What are some common IT goals?

Gone are the days of passive and reactive IT departments. Today, IT resources are essential for any organization to efficiently operate and stay competitive. Think: Cloud services, enterprise software, hardware devices, and more.

This means you must go beyond simply maintaining infrastructure. You need a strategic IT plan that helps the organization meet broader goals — one that brings real value to internal and external customers. And you need to identify IT-specific goals and key performance indicators (KPIs) to benchmark your performance and track your progress.

Why are IT goals important?

Goals define what you want to achieve and the timeframe in which you want to achieve it. IT goals should support the vision and goals set at the company level. Your IT department's goals help you prioritize short- and long-term work and make decisions about where to invest time and money.

You can determine broad goals for the entire IT department or narrower goals for each IT team, such as the help desk or software development group.

Here is an example of how IT goals could relate back to a company-wide goal:

Company goal

Cut operational costs by X percent this year

IT goal (department)

Reduce employee turnover by X percent

IT goal (data center)

Virtualize servers and storage to reduce power used by X percent

IT goal (software)

Automate X percent of regression tests

Of course, your IT goals will be unique to your organization and industry. IT goals generally fit into the following categories:

  • Automation and integration: To improve efficiency, productivity, and how tools and platforms work together

  • Business processes and communication: To improve workflows and collaboration

  • Data and information security: To provide access to and security of sensitive information

  • Data center: To modernize data center facilities and adopt cloud strategies

  • Infrastructure: To provide core infrastructure and operational elements for the organization, including hardware and software

  • Risk management: To identify threats and mitigate risks

  • Self-service: To empower teams and individuals to complete tasks without reaching out to IT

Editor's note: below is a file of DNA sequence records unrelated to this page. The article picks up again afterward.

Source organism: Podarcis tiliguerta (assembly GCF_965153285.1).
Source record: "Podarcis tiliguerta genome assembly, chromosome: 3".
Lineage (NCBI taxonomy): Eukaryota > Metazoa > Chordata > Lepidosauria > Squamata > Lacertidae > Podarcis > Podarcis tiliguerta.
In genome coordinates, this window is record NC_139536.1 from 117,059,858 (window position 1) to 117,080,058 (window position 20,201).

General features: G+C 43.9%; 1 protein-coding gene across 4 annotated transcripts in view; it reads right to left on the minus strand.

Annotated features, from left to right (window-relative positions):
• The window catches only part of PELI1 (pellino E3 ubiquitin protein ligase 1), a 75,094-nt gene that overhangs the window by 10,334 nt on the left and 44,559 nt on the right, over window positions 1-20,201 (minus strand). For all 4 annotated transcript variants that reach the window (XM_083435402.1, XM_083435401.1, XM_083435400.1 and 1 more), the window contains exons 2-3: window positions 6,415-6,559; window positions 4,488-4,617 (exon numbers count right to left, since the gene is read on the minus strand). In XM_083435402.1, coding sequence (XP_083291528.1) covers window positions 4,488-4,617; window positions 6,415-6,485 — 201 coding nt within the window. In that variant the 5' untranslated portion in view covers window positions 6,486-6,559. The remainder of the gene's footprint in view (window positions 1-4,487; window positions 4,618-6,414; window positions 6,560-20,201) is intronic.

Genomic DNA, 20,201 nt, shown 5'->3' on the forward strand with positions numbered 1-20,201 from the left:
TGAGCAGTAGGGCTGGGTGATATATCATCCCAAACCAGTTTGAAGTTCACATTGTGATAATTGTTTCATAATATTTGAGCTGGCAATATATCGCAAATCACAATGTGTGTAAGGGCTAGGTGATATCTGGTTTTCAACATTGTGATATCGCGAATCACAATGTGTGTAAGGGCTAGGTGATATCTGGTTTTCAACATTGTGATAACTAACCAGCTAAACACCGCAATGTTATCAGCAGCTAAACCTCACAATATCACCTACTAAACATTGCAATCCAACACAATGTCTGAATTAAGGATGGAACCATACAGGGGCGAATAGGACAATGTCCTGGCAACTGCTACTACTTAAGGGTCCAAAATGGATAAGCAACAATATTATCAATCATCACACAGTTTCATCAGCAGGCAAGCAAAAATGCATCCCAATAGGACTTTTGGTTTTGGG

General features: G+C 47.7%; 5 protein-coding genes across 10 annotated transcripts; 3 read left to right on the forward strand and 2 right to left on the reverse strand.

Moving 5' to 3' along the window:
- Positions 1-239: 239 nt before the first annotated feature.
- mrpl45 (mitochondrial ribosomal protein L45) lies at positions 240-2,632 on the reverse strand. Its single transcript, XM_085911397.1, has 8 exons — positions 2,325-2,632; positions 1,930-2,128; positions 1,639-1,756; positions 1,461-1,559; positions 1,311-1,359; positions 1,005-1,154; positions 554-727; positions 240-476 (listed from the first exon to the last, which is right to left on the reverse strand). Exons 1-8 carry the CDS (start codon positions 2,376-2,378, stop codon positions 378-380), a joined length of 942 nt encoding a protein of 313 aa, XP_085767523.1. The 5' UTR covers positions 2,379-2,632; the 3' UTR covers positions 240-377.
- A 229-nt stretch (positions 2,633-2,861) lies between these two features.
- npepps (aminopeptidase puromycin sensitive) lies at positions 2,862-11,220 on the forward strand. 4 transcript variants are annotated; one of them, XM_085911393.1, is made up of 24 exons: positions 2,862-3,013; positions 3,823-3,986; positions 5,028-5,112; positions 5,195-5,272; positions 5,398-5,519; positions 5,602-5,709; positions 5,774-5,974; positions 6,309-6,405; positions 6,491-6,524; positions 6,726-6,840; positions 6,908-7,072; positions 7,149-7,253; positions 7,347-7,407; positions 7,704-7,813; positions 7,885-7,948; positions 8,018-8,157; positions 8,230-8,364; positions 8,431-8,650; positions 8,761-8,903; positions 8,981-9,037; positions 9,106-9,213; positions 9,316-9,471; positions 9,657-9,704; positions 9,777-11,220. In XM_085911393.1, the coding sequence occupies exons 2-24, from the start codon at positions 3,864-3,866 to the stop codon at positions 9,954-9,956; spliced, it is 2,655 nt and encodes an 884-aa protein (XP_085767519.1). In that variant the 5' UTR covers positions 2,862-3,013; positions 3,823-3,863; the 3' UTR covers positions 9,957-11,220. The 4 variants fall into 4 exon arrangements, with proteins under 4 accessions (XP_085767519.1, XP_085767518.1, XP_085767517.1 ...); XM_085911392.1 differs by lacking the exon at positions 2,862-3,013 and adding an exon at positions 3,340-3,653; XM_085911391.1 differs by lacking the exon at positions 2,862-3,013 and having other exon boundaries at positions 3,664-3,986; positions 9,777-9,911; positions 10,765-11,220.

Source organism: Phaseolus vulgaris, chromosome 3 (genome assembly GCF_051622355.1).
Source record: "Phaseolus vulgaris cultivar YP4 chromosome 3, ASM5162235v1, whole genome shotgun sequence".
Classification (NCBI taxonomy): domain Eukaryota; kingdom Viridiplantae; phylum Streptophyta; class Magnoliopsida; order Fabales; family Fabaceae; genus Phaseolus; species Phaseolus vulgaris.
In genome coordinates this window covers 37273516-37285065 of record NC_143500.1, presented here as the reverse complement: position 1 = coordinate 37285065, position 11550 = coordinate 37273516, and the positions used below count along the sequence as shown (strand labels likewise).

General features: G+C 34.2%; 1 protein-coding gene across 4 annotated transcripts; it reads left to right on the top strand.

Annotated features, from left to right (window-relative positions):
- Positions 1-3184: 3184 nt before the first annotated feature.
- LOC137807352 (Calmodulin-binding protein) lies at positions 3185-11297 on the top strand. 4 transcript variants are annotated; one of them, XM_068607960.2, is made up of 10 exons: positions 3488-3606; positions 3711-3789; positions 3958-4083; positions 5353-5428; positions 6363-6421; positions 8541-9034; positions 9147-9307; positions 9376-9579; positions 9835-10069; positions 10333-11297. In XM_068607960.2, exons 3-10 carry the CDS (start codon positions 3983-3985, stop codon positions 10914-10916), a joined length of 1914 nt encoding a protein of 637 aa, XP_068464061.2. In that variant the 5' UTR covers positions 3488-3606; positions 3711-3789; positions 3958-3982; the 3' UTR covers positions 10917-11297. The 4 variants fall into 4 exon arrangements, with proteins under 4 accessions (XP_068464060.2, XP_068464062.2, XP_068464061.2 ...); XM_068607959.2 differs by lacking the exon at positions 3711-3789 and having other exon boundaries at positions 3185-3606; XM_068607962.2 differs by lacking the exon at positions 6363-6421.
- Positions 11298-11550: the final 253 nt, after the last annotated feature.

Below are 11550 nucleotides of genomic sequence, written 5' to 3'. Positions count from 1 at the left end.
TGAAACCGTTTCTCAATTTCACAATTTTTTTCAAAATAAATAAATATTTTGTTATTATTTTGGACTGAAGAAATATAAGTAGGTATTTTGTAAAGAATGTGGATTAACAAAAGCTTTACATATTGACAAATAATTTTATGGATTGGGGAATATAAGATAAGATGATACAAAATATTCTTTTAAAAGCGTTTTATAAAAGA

• Software delivery: To improve release management processes, deployments, and quality assurance (QA)

When goals are defined, you can begin to build the initiatives or big themes of work required to help you achieve the goals. Initiatives are typically broken into phases (e.g., planning, architecture, building, deploying, and maintaining).

As you determine the initiatives you want to commit to, it is useful to estimate the value of each and the effort it will take to achieve it. The purpose of this exercise is to prioritize the initiatives that will bring the most value in concrete, measurable ways.


What are some common KPIs and metrics?

Almost everything in IT can be measured quantitatively — but the sheer volume of data can be overwhelming. If you attempt to track every data point possible, you will fall behind very quickly. And you will have a hard time weeding out the noise from the truly actionable insights.

This is why it is important to define KPIs, or the primary measurements you will use to monitor progress against your goals. Then, selectively identify other metrics to collect and report on.


Think of KPIs like health indicators — the most useful data to track for the health of each goal. KPIs will vary across teams based on individual goals. In general, IT teams tend to use a mix of the following:

  • Agile KPIs: Metrics that support lean processes, such as:

    • Lead time: The average time it takes to go from idea to delivery

    • Cycle time: The average time it takes to make and deliver a system or software change

    • Open/close rates: The average number of issues in production that are opened/resolved

  • Mean time to recovery: The average time it takes to recover from a product failure, system failure, or outage

  • Mean time to repair: The average time it takes to repair and test a system

  • Mean time between failures: The average time between repairable failures

  • Service-level agreements on uptime: The percentage of uptime that an IT team agrees to uphold, e.g., 99.8%

  • Average time to resolution for help desk tickets: The average time that a customer waits before their help ticket is solved


Metrics represent the other data points that you are collecting to make decisions. They tend to apply less directly to your goals, but still have significance.

For example, let's say you track the CPU usage on a particular server and see that it is at 70 percent. This number may not be useful on its own. But if you know that performance problems arise at 75 percent usage, you now have a frame of reference to operate within.

Similarly to goals and KPIs, metrics for IT teams typically relate to work/code quality, reliability, security, efficiency, and team velocity. Taken together, metrics help tell a story about team progress and opportunities for improvement.


Visualize progress against your goals with an IT roadmap

Map planned work to goals on an IT roadmap to track how you are progressing. With roadmapping software, you can formalize your goals and workflows, see milestones at a glance, and share plans with stakeholders.

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